Fishing and hunting are permitted in some BC Parks. These activities are strictly regulated and are illegal without the proper licenses. Always make sure you have the correct licenses before setting out.
To see if the park you are planning to visit allows fishing or hunting, check the park’s webpage.
Look below for specific guidance on:
To report poachers and polluters, contact a conservation officer at 1-877-952-RAPP (7277).
Park rangers are empowered to issue fines and penalties for certain federal Fisheries Act violations, including fishing without a licence.
Before setting off on a freshwater fishing trip:
- Purchase a freshwater fishing license online
- Review the Government of BC’s freshwater fishing regulations
Before setting off on a saltwater fishing trip:
- Apply for both provincial and federal fishing licences
- Review the Government of Canada’s sport fishing guide
- Ensure there are no federal fishing closures or restrictions in effect
You can use some marine navigation smartphone apps to track federal fishing closures and the boundaries of Marine Protected Areas.
Preventing the spread of invasive species
To preserve the natural environment and protect native marine life, please help us prevent the spread of invasive species, by:
- Never releasing live animals (such as goldfish and lobsters) into lakes or other bodies of water
- Following the clean, drain, dry approach to remove contaminants from your boat after use
Visit the Government of BC website for detailed information on the clean, drain, dry approach.
Before setting off on a hunting trip:
- Review the BC Government’s hunting and trapping regulations synopsis
- Check the park’s webpage for any park-specific hunting regulations
‘Backcountry’ means an area more than 1km away from any highway or park road. Backcountry areas are not accessible by vehicle and have few facilities. Hunting in backcountry parks, protected areas, or the wilderness requires extra care and awareness.
Strictly following the guidelines below will help you minimize your impact on these sensitive ecosystems:
- Carry bear spray and make sure you know how to use it
Bear spray has been found to be more effective in diverting bear attacks than firearms. Using bear spray is better for both hunters and bears.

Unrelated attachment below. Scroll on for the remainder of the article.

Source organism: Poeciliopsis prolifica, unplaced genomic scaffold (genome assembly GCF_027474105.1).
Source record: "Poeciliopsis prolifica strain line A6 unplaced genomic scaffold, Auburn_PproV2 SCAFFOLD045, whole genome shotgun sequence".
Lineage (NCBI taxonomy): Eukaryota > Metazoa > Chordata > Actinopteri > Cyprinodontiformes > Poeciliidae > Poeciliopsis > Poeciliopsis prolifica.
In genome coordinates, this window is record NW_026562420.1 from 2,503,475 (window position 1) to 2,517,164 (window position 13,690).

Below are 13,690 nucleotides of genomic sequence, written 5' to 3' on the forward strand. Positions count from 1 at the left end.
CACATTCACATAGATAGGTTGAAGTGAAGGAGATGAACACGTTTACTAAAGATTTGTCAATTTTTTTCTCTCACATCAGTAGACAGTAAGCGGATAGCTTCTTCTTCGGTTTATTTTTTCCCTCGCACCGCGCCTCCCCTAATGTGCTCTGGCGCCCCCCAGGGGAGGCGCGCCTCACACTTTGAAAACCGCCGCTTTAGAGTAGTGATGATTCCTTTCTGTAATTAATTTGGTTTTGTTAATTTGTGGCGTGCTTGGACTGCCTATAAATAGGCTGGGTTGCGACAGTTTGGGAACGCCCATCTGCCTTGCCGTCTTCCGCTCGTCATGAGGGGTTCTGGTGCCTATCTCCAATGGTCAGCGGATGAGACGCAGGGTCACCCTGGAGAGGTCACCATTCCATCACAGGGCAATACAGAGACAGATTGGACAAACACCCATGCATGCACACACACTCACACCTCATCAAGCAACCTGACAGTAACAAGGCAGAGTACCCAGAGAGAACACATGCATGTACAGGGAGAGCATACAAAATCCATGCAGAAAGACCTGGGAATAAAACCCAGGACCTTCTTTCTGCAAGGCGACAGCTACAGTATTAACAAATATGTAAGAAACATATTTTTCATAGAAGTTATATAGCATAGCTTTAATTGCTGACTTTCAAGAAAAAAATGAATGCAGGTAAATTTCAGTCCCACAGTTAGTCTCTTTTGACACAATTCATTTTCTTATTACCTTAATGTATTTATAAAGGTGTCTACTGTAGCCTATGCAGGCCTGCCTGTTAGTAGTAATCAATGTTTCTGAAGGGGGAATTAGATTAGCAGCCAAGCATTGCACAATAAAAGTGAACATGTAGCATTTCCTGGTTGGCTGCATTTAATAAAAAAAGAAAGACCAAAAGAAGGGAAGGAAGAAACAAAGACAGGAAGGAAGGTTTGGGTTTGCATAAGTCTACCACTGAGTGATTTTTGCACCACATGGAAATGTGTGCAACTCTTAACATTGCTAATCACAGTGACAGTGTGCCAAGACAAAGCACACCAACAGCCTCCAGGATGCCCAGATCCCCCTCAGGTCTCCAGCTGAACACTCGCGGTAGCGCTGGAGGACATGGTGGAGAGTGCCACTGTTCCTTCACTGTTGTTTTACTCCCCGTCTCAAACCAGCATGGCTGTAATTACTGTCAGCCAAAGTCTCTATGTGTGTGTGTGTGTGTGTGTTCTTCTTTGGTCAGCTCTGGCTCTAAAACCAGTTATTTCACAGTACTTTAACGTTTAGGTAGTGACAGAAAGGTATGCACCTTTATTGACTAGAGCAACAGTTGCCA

- Check the park’s webpage for information on vehicle restrictions
Most parks do not allow motorized vehicles in the backcountry. Always check restrictions before taking a vehicle beyond frontcountry roads and tracks.
- When you meet hikers or hunters, let them know where you will be hunting
- Take down meat-hanging poles when leaving your camp and scatter them
- Take down any flagging tape you use, once you are finished with it
- Do not leave gut piles near trails, campgrounds, or recreational sites
- Ensure that any meat you are carrying does not attract bears
- Record and report any illegal activities you witness (1-877-952-7277)
For more information on responsible recreation in remote areas, visit the backcountry guide page.
Aboriginal harvesting rights
For thousands of years, Indigenous Peoples have inhabited the land that we now call British Columbia. Aboriginal rights are inherent rights pre-dating European settlement and are based on a prior occupation and use of the land.
Indigenous Peoples in B.C. can use parks and protected areas to exercise certain Aboriginal rights. These may include hunting, fishing, and gathering plants for traditional medicines and ceremonial use.
First Nations hunting, trapping, or fishing on their traditional territory can harvest fish or wildlife for food and social or ceremonial purposes. They do not need to follow provincial regulations like open season, gear restrictions, and bag limits.
Please show respect for First Nations members participating in these activities, and do not disturb them.
All First Nations must follow regulations regarding conservation, public health, and public safety. The exercise of Aboriginal harvesting rights may be limited if there are concerns related to these regulations.